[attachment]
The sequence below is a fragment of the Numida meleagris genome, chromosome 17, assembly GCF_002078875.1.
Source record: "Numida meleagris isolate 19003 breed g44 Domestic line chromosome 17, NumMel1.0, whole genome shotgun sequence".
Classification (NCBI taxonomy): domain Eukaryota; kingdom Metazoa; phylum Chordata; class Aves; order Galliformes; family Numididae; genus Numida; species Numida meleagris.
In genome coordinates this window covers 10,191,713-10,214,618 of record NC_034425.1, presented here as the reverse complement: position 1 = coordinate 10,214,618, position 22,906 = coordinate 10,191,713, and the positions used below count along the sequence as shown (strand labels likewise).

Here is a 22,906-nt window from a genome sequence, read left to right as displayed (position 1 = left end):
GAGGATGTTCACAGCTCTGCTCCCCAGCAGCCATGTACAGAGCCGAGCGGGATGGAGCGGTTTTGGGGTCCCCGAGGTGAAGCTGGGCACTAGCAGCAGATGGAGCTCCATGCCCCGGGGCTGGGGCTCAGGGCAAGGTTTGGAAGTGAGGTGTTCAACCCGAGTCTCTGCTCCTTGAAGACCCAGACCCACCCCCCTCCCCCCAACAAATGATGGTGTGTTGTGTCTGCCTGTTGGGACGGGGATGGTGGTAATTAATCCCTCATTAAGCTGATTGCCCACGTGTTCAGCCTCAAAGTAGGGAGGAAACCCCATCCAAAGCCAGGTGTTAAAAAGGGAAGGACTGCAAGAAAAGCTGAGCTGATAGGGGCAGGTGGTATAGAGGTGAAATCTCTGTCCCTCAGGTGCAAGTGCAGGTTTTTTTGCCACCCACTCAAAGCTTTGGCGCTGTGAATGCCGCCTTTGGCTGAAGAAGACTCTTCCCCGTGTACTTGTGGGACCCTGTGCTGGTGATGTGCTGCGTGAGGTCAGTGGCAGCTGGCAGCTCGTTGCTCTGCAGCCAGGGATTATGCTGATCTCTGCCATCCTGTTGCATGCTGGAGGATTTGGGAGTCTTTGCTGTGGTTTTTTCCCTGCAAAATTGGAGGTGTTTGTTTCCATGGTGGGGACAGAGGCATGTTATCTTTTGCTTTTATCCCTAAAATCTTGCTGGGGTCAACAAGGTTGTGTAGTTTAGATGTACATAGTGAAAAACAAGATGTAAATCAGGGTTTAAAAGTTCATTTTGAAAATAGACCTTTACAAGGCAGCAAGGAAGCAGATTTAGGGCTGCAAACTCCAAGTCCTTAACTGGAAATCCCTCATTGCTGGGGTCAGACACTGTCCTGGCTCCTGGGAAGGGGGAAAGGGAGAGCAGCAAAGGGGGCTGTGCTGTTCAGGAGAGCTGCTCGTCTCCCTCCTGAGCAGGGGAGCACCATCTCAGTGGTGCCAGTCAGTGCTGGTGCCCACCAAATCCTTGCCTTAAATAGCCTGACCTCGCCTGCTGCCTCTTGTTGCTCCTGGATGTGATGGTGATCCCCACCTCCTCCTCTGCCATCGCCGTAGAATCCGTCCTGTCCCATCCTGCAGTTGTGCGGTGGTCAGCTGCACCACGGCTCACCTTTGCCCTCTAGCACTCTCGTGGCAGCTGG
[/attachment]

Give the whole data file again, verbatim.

The sequence below is a fragment of the Numida meleagris genome, chromosome 17, assembly GCF_002078875.1.
Source record: "Numida meleagris isolate 19003 breed g44 Domestic line chromosome 17, NumMel1.0, whole genome shotgun sequence".
Classification (NCBI taxonomy): domain Eukaryota; kingdom Metazoa; phylum Chordata; class Aves; order Galliformes; family Numididae; genus Numida; species Numida meleagris.
In genome coordinates this window covers 10,191,713-10,214,618 of record NC_034425.1, presented here as the reverse complement: position 1 = coordinate 10,214,618, position 22,906 = coordinate 10,191,713, and the positions used below count along the sequence as shown (strand labels likewise).

Here is a 22,906-nt window from a genome sequence, read left to right as displayed (position 1 = left end):
GAGGATGTTCACAGCTCTGCTCCCCAGCAGCCATGTACAGAGCCGAGCGGGATGGAGCGGTTTTGGGGTCCCCGAGGTGAAGCTGGGCACTAGCAGCAGATGGAGCTCCATGCCCCGGGGCTGGGGCTCAGGGCAAGGTTTGGAAGTGAGGTGTTCAACCCGAGTCTCTGCTCCTTGAAGACCCAGACCCACCCCCCTCCCCCCAACAAATGATGGTGTGTTGTGTCTGCCTGTTGGGACGGGGATGGTGGTAATTAATCCCTCATTAAGCTGATTGCCCACGTGTTCAGCCTCAAAGTAGGGAGGAAACCCCATCCAAAGCCAGGTGTTAAAAAGGGAAGGACTGCAAGAAAAGCTGAGCTGATAGGGGCAGGTGGTATAGAGGTGAAATCTCTGTCCCTCAGGTGCAAGTGCAGGTTTTTTTGCCACCCACTCAAAGCTTTGGCGCTGTGAATGCCGCCTTTGGCTGAAGAAGACTCTTCCCCGTGTACTTGTGGGACCCTGTGCTGGTGATGTGCTGCGTGAGGTCAGTGGCAGCTGGCAGCTCGTTGCTCTGCAGCCAGGGATTATGCTGATCTCTGCCATCCTGTTGCATGCTGGAGGATTTGGGAGTCTTTGCTGTGGTTTTTTCCCTGCAAAATTGGAGGTGTTTGTTTCCATGGTGGGGACAGAGGCATGTTATCTTTTGCTTTTATCCCTAAAATCTTGCTGGGGTCAACAAGGTTGTGTAGTTTAGATGTACATAGTGAAAAACAAGATGTAAATCAGGGTTTAAAAGTTCATTTTGAAAATAGACCTTTACAAGGCAGCAAGGAAGCAGATTTAGGGCTGCAAACTCCAAGTCCTTAACTGGAAATCCCTCATTGCTGGGGTCAGACACTGTCCTGGCTCCTGGGAAGGGGGAAAGGGAGAGCAGCAAAGGGGGCTGTGCTGTTCAGGAGAGCTGCTCGTCTCCCTCCTGAGCAGGGGAGCACCATCTCAGTGGTGCCAGTCAGTGCTGGTGCCCACCAAATCCTTGCCTTAAATAGCCTGACCTCGCCTGCTGCCTCTTGTTGCTCCTGGATGTGATGGTGATCCCCACCTCCTCCTCTGCCATCGCCGTAGAATCCGTCCTGTCCCATCCTGCAGTTGTGCGGTGGTCAGCTGCACCACGGCTCACCTTTGCCCTCTAGCACTCTCGTGGCAGCTGG